European Society for Medical Oncology Congress

European Society for Medical Oncology Congress

Source:

Shepherd STC, et al. Abstract 15570. Presented at: European Society for Medical Oncology Congress (virtual meeting); Sept. 17-21, 2021.

Disclosures: The National Institute for Health Research Biomedical Research Centre at Royal Marsden Hospital and Institute for Cancer Research and the Royal Marsden Charity funded the study. The authors report no relevant financial disclosures.
September 23, 2021
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Data support third COVID-19 vaccine dose for some patients with cancer

Source:

Shepherd STC, et al. Abstract 15570. Presented at: European Society for Medical Oncology Congress (virtual meeting); Sept. 17-21, 2021.

Disclosures: The National Institute for Health Research Biomedical Research Centre at Royal Marsden Hospital and Institute for Cancer Research and the Royal Marsden Charity funded the study. The authors report no relevant financial disclosures.
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COVID-19 variants pose a greater threat to certain patients with cancer, particularly those with hematologic malignancies, confirming the need to promote vaccination within this population, according to data presented at ESMO Congress 2021.

“Patients with cancer who have been exposed to the virus through infection and had two vaccine doses had higher levels of immune response against the delta variant. Our findings support the argument that some [patients with cancer], especially patients with blood cancer, should be prioritized to receive a third primary vaccine dose,” Scott Shepherd, MD, clinical fellow in the cancer dynamics laboratory at The Francis Crick Institute in London, told Healio.

Scott Shepherd, MD, The Francis Crick Institute in London.

Shepherd presented results of CAPTURE, a prospective longitudinal cohort study of COVID-19 vaccine or SARS-CoV-2 infection-induced immunity, during the virtual conference.

Age, vaccine type and previous infection should all be considered in determining the appropriateness of a third dose among patients with solid cancer, and prioritization also should consider how SARS-CoV-2 infection may disrupt an individual’s anticancer treatment, Shepherd added.

Shepherd and colleagues undertook the research because patients with cancer are at increased risk for severe COVID-19 outcomes, and understanding the impact of infection and vaccination induced-immunity remained an unmet need.

“Our aim was to study functional immune responses to both infection and vaccination, integrating clinical annotation to explore the impact of disease- and treatment-specific factors on immune responses in patients with cancer,” Shepherd said.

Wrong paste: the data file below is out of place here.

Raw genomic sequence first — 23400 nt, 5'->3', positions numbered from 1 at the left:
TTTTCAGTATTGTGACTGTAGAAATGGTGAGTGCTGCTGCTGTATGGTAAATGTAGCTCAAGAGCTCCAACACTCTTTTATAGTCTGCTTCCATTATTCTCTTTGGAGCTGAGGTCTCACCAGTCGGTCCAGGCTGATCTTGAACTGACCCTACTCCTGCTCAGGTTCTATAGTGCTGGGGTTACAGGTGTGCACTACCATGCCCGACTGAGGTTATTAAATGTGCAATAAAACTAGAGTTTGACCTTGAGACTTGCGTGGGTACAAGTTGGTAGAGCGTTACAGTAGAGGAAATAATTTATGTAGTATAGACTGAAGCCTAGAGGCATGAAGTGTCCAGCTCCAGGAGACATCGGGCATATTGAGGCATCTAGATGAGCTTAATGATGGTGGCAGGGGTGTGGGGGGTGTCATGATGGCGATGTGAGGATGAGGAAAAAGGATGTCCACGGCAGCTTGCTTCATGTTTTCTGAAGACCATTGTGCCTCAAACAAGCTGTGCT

The analysis included 118 patients with confirmed SARS-CoV-2 infection and 585 vaccinated patients with cancer. Shepherd and colleagues followed the patients longitudinally, assessing binding antibody responses; live virus antibody responses to both wild-type SARS-CoV-2 and alpha, beta and delta variants of concern; and for the presence of SARS-CoV-2-specific T cells.

Results within the infection cohort showed:

  • infection led to durable neutralizing responses in most patients with cancer, but patients with hematologic malignancies had reduced responses;
  • the majority of patients with cancer had detectable cellular response to infection, but significantly fewer patients with hematologic malignancies had detectable T-cell responses;
  • neutralizing responses to beta and delta variants were reduced compared with wild-type SARS-CoV-2; and
  • anticancer treatments generally did not impact immune response, with the exception of anti-CD20 monoclonal antibodies and immune checkpoint inhibitors.

Most patients (76%) in the vaccine cohort had solid cancers and 74% received the vaccine developed by AstraZeneca and University of Oxford. Results in this cohort indicated patients with hematologic malignancies had reduced or absent neutralizing activity against variants of concern, whereas patients with solid cancers had activity comparable to noncancer controls, and that previous SARS-CoV-2 infection boosted vaccine-induced responses, thus supporting a third booster dose. Also within the vaccine cohort, researchers found that assessing anti-S1 antibodies may overestimate protection against variants, anticancer therapies (other than anti-CD20) did not affect neutralizing responses, and most patients had SARS-CoV-2 specific T-cell responses.

Shepherd stressed the need for ongoing efforts to define precise correlates of protection from breakthrough infection.

“We were encouraged that the majority of patients develop immune responses to both vaccination and previous SARS-CoV-2 infection; however, it is of concern that responses to variants of concern are diminished,” Shepherd said. “We would strongly encourage patients to have a third vaccine dose to boost immunity to the delta variant.”